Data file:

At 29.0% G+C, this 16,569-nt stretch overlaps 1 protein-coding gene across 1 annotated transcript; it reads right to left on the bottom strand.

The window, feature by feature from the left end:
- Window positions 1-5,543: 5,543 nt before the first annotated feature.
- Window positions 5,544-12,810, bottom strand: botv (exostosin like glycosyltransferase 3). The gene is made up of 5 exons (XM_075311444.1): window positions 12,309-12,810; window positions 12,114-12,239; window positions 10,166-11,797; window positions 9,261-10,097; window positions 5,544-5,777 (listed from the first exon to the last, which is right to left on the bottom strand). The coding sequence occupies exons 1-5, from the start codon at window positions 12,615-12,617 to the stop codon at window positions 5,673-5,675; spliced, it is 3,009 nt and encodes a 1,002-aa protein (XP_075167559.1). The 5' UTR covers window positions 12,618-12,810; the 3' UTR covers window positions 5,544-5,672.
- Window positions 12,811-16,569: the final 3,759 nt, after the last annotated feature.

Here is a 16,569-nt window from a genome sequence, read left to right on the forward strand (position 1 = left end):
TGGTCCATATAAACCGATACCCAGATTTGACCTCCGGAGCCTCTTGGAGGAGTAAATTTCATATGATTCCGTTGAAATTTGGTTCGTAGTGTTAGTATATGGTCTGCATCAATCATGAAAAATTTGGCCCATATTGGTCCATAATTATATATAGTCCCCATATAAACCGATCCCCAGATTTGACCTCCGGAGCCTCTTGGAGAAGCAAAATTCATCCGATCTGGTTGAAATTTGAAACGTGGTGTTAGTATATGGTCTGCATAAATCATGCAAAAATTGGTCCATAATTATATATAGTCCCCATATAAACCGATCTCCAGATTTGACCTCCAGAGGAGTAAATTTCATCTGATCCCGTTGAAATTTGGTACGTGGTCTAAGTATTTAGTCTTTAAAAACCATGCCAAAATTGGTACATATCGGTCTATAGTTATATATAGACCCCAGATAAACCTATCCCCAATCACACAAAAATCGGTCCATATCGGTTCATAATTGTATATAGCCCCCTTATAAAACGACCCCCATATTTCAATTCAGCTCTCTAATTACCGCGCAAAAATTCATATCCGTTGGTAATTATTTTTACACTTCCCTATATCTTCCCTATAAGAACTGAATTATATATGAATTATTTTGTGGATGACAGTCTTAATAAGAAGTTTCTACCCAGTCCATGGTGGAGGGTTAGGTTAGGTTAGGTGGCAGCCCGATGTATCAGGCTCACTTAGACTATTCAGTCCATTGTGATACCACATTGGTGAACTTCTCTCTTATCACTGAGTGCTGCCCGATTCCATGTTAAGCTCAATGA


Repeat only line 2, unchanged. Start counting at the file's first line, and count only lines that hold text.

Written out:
The window, feature by feature from the left end: